Opinions continue to trickle in from different sources about Donovan McNabb and his return to Philadelphia.
Charles Barkley, a long-time McNabb supporter, thanks owner Daniel Snyder for sending him a Redskins No. 5 jersey, which he plans on wearing to Sunday's game.
"I've always said that Donovan's never gotten the respect he deserves in Philadelphia, and before Michael Vick got in the game, I didn't know that," Barkley said during an interview with Howard Eskin and Ike Reese on 610 WIP. "But I'm wearing my Donovan McNabb Jersey and I can't wait until Sunday at 4:15 Eastern."
Barkley hopes McNabb gets cheered by Eagles fans. He said when he returned to Philadelphia as a member of the Phoenix Suns, he received a huge ovation, and it was one of the greatest moments of his career.
He added that he's not worried about getting abused by Eagles fans for wearing Redskins colors and said he'll get the last laugh when the Redskins win. Barkley agreed to wear a Michael Vick jersey on TNT if the Birds win, and said he is pulling for Vick too.
"I'm really pulling for Michael Vick and I'm glad he's doing well, but he's just in the wrong place at the wrong time this weekend," Barkley said.
FRED-EX RIPS MCNABB
It's been awhile since Freddie Mitchell ripped McNabb, but he sounded off this week in an interview with Eskin and Reese, explaining why he has always had a problem with the former Eagles quarterback.
"I really didn't like him because he wasn't going down the progressions. He wasn't going one, two, three and then four," Mitchell said. "I was the third progression off the offensive playbook so it was like I'm running my routes as hard as possible and he's not looking at that. He's going from one to the safety valve, which was Brian Westbrook, which isn't a bad safety valve, but a lot of the great quarterbacks, they'll read down the progression and that's how the west-coast offense is supposed to be ran."
However, Mitchell said McNabb is now going through progressions better than he ever has, and the Eagles shouldn't have gotten rid of him.
Mitchell added that McNabb never made his teammates better, wasn't accurate and really did not want Vick here in the first place, despite what he said publicly.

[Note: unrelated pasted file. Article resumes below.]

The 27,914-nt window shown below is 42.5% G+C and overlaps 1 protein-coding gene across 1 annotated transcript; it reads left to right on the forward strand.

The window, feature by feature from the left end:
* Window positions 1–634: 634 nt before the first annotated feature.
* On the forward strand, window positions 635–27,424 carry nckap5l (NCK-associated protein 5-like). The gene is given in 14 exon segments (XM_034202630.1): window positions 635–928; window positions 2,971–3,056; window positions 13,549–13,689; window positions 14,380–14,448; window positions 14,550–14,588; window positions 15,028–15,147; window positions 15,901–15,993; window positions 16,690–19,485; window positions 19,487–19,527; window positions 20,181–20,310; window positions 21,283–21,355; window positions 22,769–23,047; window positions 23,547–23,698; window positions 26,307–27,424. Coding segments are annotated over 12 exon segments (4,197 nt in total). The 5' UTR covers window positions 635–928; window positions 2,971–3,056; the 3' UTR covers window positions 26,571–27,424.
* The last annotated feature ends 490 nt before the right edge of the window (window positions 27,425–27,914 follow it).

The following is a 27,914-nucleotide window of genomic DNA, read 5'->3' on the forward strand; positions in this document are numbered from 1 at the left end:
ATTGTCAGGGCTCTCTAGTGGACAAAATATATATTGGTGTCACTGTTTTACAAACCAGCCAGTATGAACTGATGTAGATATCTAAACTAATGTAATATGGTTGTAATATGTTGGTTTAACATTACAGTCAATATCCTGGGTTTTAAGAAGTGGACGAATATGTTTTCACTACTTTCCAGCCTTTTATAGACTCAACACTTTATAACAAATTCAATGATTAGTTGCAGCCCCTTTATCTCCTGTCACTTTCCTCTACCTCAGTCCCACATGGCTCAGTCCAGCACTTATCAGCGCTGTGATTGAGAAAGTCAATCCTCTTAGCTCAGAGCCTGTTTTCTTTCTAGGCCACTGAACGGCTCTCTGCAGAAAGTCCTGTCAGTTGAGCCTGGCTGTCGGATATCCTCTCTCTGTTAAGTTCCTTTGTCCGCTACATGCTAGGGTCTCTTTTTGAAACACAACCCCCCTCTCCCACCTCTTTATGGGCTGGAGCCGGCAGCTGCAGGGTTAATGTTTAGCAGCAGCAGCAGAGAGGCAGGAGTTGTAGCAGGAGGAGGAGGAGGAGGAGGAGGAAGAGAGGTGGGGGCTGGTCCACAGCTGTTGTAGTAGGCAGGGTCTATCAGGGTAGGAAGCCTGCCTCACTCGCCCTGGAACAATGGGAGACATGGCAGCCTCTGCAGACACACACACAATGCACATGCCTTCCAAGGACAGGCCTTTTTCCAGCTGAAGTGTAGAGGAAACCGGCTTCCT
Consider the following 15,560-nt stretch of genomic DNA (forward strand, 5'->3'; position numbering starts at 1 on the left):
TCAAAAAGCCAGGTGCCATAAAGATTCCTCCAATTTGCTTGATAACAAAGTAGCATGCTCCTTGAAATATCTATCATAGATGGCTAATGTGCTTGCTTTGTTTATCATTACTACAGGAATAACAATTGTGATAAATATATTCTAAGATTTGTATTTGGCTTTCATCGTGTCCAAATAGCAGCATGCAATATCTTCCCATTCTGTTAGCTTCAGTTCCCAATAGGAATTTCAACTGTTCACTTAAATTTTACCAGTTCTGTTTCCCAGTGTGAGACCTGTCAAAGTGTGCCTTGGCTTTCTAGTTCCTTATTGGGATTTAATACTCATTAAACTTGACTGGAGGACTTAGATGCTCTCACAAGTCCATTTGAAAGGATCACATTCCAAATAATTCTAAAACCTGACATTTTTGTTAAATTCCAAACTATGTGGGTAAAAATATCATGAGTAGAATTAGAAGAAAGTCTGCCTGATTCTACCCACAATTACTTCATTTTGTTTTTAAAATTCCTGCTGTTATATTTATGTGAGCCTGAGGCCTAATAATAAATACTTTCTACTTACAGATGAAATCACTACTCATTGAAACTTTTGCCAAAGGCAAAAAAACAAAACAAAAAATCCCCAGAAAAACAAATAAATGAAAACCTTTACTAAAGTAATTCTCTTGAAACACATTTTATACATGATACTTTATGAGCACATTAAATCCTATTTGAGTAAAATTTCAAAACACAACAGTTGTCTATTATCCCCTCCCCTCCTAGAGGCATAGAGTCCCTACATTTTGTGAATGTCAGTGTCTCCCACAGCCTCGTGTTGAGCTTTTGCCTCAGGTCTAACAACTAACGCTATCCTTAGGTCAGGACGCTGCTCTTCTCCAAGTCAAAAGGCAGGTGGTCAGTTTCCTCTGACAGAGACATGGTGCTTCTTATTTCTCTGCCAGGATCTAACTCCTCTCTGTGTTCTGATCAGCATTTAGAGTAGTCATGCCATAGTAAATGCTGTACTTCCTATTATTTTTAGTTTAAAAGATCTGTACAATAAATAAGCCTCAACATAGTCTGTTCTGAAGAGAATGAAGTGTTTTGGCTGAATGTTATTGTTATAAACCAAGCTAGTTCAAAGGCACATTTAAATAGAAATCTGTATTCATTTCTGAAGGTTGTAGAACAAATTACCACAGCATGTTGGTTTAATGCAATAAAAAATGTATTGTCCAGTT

"No, I don't believe he wanted him there at all because Donovan wants all the attention on him," he said. "When Terrell came, there was no attention to Donovan McNabb. Nobody cared about Donovan. It was the T.O. show. Now when Vick came, it's just more pressure on Donovan because he knows how Philly fans are. As soon as he throws that one ball in the dirt, they're going to be like 'Let's go to Michael Vick. What is he doing? We're paying him this money. Get rid of him.' From Day 1, they wanted to get rid of Donovan McNabb."
ROOTING FOR VICK
ESPN.com's Bill Simmons focused his Friday picks column on Vick and said he's rooting for the new Eagles quarterback:
If Vick didn't pay a reasonable price for his sins, it would be one thing. But he torched his career, blew a lucrative contract, went bankrupt, spent 19 months in prison and became a public pariah. That wasn't a reasonable price? Every prison sentence has four goals: remove a lawbreaking person from society; assess an appropriate penalty; incarcerate the individual as a deterrence from ever breaking the law again; and hopefully, rehabilitate him or her to become a contributing and upstanding member of society. With Vick, the first three goals were accomplished. The fourth goal seems to have been accomplished. What more do you want? Deny him a chance to make a living? Under what constitutional umbrella? The man paid his price.
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